Tongue Diagnosis - Chinese Medicine | My First Trip to the Acupuncturist

Tongue-Diagnosis-Print.jpg

Acupuncture is something I've always wanted to try and am now a complete believer in it's healing properties. You can do your own research on it, but I wanted to give you a brief overview of my experience with it! I wasn't sure what to expect. I went in telling him a bit about my history with my back, now I had a discectomy in 2006 on a herniation in the L5-S1 area of my spine, and how recently my pain has been pack. He listened to me talk about my symptoms, asked some questions, and then went on to explain his treatment plan for me. He also looked at my tongue and to my surprise, asked me if I suffered from insomnia, some digestive issues, and anxiety and I said "yes...how do you know that?" and he began to describe Tongue Diagnosis to me. It was fascinating! I began doing my own research once I got home, a bit of which I explain below...

Once he learned a bit more about me and my health history, we began treatment. Cupping was used to extract coagulated blood and toxins that were forming between my discs and around the inflamed area, which was such a crazy concept to me when he explained it. He first takes little needles and pokes holes in my back so that the suction cups can pull from my skin more easily. Then the cups go on for about 10 minutes, and then he wipes clean what's been extracted. I believe I had about 6 cups placed along my lower back on either side. Then he went back with acupuncture needles from my neck all down to my lower back and upper bum. They just feel like a tiny little pinch, you can barely feel it. It's like a hot little sensation and only for a quick second. Only once or twice did I start feeling itchy while laying there with the needles in. He has music playing and the lights dim so it's very relaxing. After about 20 minutes, he comes back in and removes the needles. When I got up, I felt very relaxed and "zen" which I didn't expect to feel. I could definitely tell that there was some sort of relief in my back too, though I'm still experiencing pain. I've only had one visit and I completely understand that nothing is a quick fix. It has gotten better though over the last week and I'm excited to see what the next week looks like after seeing him again tomorrow. I'll fill you in on my Instagram stories!

So a bit about this Tongue Mapping stuff... Our tongues are major indicators of other things going on in our bodies. They're supposed to be a nice pretty pink, reflecting good circulation. If there are ailments, poor circulation, congestion of any kind like poor digestion, signs will be clearly shown in different areas of our tongues like the back, sides, tip, and center. Indicators include coatings, pink spots, cracks (horizontal and/or vertical), color tonality, and tremor of the tongue.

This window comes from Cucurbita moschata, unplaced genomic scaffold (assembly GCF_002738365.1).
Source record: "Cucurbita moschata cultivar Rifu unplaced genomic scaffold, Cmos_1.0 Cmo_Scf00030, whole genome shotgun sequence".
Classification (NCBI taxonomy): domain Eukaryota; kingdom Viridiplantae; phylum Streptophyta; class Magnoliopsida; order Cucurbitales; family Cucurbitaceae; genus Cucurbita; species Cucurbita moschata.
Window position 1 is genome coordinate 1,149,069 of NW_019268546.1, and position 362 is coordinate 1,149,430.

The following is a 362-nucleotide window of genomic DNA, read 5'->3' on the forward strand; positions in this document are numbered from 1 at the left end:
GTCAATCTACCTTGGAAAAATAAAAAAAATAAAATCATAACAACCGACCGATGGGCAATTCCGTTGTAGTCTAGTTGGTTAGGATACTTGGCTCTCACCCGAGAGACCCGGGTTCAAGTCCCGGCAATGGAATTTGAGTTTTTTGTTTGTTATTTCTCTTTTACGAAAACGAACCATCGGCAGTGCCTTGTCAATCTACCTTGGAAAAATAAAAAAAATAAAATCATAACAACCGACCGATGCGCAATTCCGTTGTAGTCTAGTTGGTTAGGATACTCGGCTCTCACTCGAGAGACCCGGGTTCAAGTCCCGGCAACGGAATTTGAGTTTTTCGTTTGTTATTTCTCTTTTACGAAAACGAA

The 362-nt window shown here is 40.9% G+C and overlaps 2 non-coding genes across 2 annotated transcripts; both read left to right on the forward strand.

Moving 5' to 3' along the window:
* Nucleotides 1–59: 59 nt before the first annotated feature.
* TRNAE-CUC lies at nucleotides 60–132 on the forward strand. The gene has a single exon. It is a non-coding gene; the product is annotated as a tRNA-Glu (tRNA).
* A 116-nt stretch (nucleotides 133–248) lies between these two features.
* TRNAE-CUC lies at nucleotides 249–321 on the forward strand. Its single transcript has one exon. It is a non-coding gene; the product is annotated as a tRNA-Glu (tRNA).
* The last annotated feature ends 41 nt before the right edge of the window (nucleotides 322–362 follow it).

He share a few pieces of interesting information with me regarding tongue mapping/diagnosis. If a tongue is particularly red in any area of the tongue map, it indicates internal heat in the corresponding organ. The tip of my tongue was red, the lungs/heart region, showing something called "heart fire" which is a condition characterized by trouble sleeping and anxiety (both of which I have and talk about regularly). 

Potential coatings on our tongues are something not even tongue scrapers can take care of - the coat will reappear in a short time post-scrape. A thin white coat is a healthy sign, indicating good digestion, but a thick, greasy, yellowish coating could indicate an imbalance (source: link). Coffee is also a big kicker with yellowing the tongue. Scalloped tongues (ridges on the outside of it) indicates fluid retention. These develop because the tongue swells against presses on the teeth. Women may notice their tongues becoming slightly more purple during menstruation which I find to be super interesting and will be taking notice of that next week during that phase of my cycle. 

There is so much information online about tongue diagnosis and mapping, ways to heal and balance your "Qi".

Wikipedia says this: Qi translates as "air" and figuratively as "material energy", "life force", or "energy flow". Qi is the central underlying principle in Chinese traditional medicine and in Chinese martial arts. The practice of cultivating and balancing qi is called qigong.

Here are a few ways you can implement immediately if you notice that your tongue is out of whack in any way:

  1. Eat organic - chemicals and pesticides burden the liver and promote imbalance of our Qi.
  2. Avoid Sugar of any kind as best you can. If you use sweetener, use raw honey or maple syrup in small quantities.
  3. Exercise! It's so important to keep our bodies moving.
  4. Strive for emotional balance. Failing to release our emotions stagnates the Qi, but releasing what we're feeling promotes balance. Don't be afraid to say how you feel!

The Chinese Herbalist/Acupuncturist I'm going to is Luke Pritchard in Westminster, Maryland. You can find out more about him by visiting his website. He studied Chinese Medicine for over 8 years and has brought his knowledge and expertise into dedicated practice. I've learned so much from him in just one session and I'm excited to go back this week.